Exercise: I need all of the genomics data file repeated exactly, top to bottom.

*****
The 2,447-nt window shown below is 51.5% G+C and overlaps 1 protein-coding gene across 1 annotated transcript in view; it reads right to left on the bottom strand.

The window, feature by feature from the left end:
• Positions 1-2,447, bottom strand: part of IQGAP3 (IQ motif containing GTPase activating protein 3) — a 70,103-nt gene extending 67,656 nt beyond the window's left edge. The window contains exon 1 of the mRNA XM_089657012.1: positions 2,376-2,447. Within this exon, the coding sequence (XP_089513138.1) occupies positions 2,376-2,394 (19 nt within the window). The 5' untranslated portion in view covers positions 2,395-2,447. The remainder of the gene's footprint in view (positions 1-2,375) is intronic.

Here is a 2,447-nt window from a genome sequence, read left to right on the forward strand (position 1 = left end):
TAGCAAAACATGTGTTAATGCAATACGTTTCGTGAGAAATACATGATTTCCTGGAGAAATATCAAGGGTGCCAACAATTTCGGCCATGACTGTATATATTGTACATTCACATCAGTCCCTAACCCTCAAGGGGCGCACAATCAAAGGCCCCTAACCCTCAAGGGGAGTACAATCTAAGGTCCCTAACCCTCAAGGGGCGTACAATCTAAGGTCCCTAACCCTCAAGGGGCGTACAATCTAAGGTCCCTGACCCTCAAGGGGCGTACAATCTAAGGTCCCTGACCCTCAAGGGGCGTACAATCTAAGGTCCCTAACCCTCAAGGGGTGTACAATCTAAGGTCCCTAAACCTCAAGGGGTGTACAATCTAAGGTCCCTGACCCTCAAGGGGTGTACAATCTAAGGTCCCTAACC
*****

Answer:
The 2,447-nt window shown below is 51.5% G+C and overlaps 1 protein-coding gene across 1 annotated transcript in view; it reads right to left on the bottom strand.

The window, feature by feature from the left end:
• Positions 1-2,447, bottom strand: part of IQGAP3 (IQ motif containing GTPase activating protein 3) — a 70,103-nt gene extending 67,656 nt beyond the window's left edge. The window contains exon 1 of the mRNA XM_089657012.1: positions 2,376-2,447. Within this exon, the coding sequence (XP_089513138.1) occupies positions 2,376-2,394 (19 nt within the window). The 5' untranslated portion in view covers positions 2,395-2,447. The remainder of the gene's footprint in view (positions 1-2,375) is intronic.

Here is a 2,447-nt window from a genome sequence, read left to right on the forward strand (position 1 = left end):
TAGCAAAACATGTGTTAATGCAATACGTTTCGTGAGAAATACATGATTTCCTGGAGAAATATCAAGGGTGCCAACAATTTCGGCCATGACTGTATATATTGTACATTCACATCAGTCCCTAACCCTCAAGGGGCGCACAATCAAAGGCCCCTAACCCTCAAGGGGAGTACAATCTAAGGTCCCTAACCCTCAAGGGGCGTACAATCTAAGGTCCCTAACCCTCAAGGGGCGTACAATCTAAGGTCCCTGACCCTCAAGGGGCGTACAATCTAAGGTCCCTGACCCTCAAGGGGCGTACAATCTAAGGTCCCTAACCCTCAAGGGGTGTACAATCTAAGGTCCCTAAACCTCAAGGGGTGTACAATCTAAGGTCCCTGACCCTCAAGGGGTGTACAATCTAAGGTCCCTAACC